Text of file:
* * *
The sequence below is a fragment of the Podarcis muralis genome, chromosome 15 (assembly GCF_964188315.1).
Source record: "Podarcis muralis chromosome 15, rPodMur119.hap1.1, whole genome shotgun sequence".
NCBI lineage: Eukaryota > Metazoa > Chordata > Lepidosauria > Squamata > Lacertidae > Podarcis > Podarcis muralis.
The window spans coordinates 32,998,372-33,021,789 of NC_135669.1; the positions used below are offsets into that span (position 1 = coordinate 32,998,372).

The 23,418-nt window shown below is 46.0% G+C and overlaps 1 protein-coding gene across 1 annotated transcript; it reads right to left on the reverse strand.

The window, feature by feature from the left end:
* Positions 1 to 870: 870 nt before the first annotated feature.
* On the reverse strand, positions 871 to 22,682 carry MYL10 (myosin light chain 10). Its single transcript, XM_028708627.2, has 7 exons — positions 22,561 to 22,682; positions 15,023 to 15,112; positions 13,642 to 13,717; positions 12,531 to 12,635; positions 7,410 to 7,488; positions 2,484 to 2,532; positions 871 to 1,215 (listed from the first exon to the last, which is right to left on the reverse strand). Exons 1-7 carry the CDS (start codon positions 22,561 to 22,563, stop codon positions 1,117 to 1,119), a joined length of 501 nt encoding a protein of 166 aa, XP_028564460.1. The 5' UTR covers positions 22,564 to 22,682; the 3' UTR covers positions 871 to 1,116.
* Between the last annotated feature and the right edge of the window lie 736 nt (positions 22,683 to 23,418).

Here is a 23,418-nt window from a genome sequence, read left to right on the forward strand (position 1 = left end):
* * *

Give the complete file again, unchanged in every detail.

The sequence below is a fragment of the Podarcis muralis genome, chromosome 15 (assembly GCF_964188315.1).
Source record: "Podarcis muralis chromosome 15, rPodMur119.hap1.1, whole genome shotgun sequence".
NCBI lineage: Eukaryota > Metazoa > Chordata > Lepidosauria > Squamata > Lacertidae > Podarcis > Podarcis muralis.
The window spans coordinates 32,998,372-33,021,789 of NC_135669.1; the positions used below are offsets into that span (position 1 = coordinate 32,998,372).

The 23,418-nt window shown below is 46.0% G+C and overlaps 1 protein-coding gene across 1 annotated transcript; it reads right to left on the reverse strand.

The window, feature by feature from the left end:
* Positions 1 to 870: 870 nt before the first annotated feature.
* On the reverse strand, positions 871 to 22,682 carry MYL10 (myosin light chain 10). Its single transcript, XM_028708627.2, has 7 exons — positions 22,561 to 22,682; positions 15,023 to 15,112; positions 13,642 to 13,717; positions 12,531 to 12,635; positions 7,410 to 7,488; positions 2,484 to 2,532; positions 871 to 1,215 (listed from the first exon to the last, which is right to left on the reverse strand). Exons 1-7 carry the CDS (start codon positions 22,561 to 22,563, stop codon positions 1,117 to 1,119), a joined length of 501 nt encoding a protein of 166 aa, XP_028564460.1. The 5' UTR covers positions 22,564 to 22,682; the 3' UTR covers positions 871 to 1,116.
* Between the last annotated feature and the right edge of the window lie 736 nt (positions 22,683 to 23,418).

Here is a 23,418-nt window from a genome sequence, read left to right on the forward strand (position 1 = left end):